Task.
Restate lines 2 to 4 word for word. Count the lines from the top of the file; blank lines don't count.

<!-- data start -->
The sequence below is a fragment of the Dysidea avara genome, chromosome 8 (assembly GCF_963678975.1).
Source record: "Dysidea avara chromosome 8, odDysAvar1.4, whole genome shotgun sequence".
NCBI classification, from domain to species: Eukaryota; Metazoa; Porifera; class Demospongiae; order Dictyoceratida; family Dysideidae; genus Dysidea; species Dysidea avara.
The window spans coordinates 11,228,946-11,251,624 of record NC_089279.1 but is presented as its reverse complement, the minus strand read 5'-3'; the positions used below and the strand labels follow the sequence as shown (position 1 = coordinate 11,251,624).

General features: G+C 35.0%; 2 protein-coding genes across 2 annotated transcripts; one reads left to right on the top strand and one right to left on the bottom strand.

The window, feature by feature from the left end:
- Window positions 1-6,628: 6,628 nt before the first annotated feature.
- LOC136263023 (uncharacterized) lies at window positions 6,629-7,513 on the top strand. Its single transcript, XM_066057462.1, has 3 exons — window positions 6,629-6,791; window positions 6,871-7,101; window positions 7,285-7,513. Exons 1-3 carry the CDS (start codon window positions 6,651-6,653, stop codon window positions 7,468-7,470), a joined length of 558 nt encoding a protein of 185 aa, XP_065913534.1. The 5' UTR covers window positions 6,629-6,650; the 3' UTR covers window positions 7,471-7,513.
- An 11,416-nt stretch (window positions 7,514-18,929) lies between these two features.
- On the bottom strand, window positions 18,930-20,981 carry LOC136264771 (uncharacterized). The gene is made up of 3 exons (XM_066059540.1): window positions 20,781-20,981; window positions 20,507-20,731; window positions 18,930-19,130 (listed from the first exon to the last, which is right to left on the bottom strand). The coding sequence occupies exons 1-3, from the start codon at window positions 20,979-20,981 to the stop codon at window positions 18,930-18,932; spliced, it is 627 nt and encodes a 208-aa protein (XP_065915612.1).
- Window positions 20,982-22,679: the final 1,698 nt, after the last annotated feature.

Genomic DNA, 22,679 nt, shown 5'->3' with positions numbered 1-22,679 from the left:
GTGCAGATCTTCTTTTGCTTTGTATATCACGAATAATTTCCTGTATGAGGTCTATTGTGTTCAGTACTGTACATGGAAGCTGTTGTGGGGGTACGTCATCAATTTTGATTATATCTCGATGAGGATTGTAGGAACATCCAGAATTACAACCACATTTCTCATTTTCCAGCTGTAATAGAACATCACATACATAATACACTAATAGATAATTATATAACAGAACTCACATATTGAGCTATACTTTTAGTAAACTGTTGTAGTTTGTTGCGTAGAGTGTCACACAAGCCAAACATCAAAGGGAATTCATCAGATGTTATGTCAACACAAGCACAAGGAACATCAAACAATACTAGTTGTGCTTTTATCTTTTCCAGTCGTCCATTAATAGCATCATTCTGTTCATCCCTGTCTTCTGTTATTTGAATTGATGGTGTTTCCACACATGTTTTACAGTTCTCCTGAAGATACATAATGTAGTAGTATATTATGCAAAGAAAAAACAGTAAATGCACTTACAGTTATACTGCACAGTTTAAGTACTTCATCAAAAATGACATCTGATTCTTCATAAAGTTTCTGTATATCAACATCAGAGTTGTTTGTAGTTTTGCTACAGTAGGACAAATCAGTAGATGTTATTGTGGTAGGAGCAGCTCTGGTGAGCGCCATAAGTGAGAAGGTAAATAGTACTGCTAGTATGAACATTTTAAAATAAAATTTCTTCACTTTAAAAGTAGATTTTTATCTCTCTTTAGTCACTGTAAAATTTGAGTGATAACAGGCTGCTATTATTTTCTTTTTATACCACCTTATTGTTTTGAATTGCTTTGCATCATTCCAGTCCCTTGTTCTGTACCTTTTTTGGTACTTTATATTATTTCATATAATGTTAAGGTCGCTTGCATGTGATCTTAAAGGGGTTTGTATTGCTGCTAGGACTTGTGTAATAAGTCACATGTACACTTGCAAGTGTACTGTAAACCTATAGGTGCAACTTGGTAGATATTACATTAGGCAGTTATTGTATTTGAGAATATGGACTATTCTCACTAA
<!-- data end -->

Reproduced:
Source record: "Dysidea avara chromosome 8, odDysAvar1.4, whole genome shotgun sequence".
NCBI classification, from domain to species: Eukaryota; Metazoa; Porifera; class Demospongiae; order Dictyoceratida; family Dysideidae; genus Dysidea; species Dysidea avara.
The window spans coordinates 11,228,946-11,251,624 of record NC_089279.1 but is presented as its reverse complement, the minus strand read 5'-3'; the positions used below and the strand labels follow the sequence as shown (position 1 = coordinate 11,251,624).